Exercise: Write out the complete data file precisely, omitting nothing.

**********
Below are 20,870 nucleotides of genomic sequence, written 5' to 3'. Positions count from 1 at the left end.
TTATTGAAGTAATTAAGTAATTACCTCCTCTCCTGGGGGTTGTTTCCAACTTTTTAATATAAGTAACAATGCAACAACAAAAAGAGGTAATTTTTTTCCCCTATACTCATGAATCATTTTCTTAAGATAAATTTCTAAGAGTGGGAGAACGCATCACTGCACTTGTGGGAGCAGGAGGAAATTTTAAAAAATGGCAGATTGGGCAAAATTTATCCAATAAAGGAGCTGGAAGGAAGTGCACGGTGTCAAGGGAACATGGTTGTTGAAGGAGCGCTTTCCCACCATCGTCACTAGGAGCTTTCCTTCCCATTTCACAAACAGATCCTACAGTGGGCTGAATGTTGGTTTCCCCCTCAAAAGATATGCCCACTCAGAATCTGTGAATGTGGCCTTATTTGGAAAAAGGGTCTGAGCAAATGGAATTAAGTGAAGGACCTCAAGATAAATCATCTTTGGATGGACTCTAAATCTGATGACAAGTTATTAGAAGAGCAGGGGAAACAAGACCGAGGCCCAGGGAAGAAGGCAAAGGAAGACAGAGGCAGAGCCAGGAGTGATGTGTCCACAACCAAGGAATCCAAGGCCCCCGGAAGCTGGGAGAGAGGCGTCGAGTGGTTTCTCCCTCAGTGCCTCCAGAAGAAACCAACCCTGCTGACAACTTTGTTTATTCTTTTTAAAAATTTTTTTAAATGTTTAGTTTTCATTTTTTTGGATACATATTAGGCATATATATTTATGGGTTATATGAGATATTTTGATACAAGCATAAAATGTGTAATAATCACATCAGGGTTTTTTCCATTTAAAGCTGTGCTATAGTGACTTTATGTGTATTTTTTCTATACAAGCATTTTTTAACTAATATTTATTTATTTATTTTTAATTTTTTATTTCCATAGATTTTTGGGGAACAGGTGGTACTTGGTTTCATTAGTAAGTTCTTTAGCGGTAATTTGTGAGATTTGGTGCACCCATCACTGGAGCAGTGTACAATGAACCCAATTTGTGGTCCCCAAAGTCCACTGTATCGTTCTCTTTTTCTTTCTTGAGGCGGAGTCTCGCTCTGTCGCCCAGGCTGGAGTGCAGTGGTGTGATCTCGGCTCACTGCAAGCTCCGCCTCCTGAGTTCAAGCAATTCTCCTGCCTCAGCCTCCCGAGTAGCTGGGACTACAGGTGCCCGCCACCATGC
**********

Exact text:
Below are 20,870 nucleotides of genomic sequence, written 5' to 3'. Positions count from 1 at the left end.
TTATTGAAGTAATTAAGTAATTACCTCCTCTCCTGGGGGTTGTTTCCAACTTTTTAATATAAGTAACAATGCAACAACAAAAAGAGGTAATTTTTTTCCCCTATACTCATGAATCATTTTCTTAAGATAAATTTCTAAGAGTGGGAGAACGCATCACTGCACTTGTGGGAGCAGGAGGAAATTTTAAAAAATGGCAGATTGGGCAAAATTTATCCAATAAAGGAGCTGGAAGGAAGTGCACGGTGTCAAGGGAACATGGTTGTTGAAGGAGCGCTTTCCCACCATCGTCACTAGGAGCTTTCCTTCCCATTTCACAAACAGATCCTACAGTGGGCTGAATGTTGGTTTCCCCCTCAAAAGATATGCCCACTCAGAATCTGTGAATGTGGCCTTATTTGGAAAAAGGGTCTGAGCAAATGGAATTAAGTGAAGGACCTCAAGATAAATCATCTTTGGATGGACTCTAAATCTGATGACAAGTTATTAGAAGAGCAGGGGAAACAAGACCGAGGCCCAGGGAAGAAGGCAAAGGAAGACAGAGGCAGAGCCAGGAGTGATGTGTCCACAACCAAGGAATCCAAGGCCCCCGGAAGCTGGGAGAGAGGCGTCGAGTGGTTTCTCCCTCAGTGCCTCCAGAAGAAACCAACCCTGCTGACAACTTTGTTTATTCTTTTTAAAAATTTTTTTAAATGTTTAGTTTTCATTTTTTTGGATACATATTAGGCATATATATTTATGGGTTATATGAGATATTTTGATACAAGCATAAAATGTGTAATAATCACATCAGGGTTTTTTCCATTTAAAGCTGTGCTATAGTGACTTTATGTGTATTTTTTCTATACAAGCATTTTTTAACTAATATTTATTTATTTATTTTTAATTTTTTATTTCCATAGATTTTTGGGGAACAGGTGGTACTTGGTTTCATTAGTAAGTTCTTTAGCGGTAATTTGTGAGATTTGGTGCACCCATCACTGGAGCAGTGTACAATGAACCCAATTTGTGGTCCCCAAAGTCCACTGTATCGTTCTCTTTTTCTTTCTTGAGGCGGAGTCTCGCTCTGTCGCCCAGGCTGGAGTGCAGTGGTGTGATCTCGGCTCACTGCAAGCTCCGCCTCCTGAGTTCAAGCAATTCTCCTGCCTCAGCCTCCCGAGTAGCTGGGACTACAGGTGCCCGCCACCATGC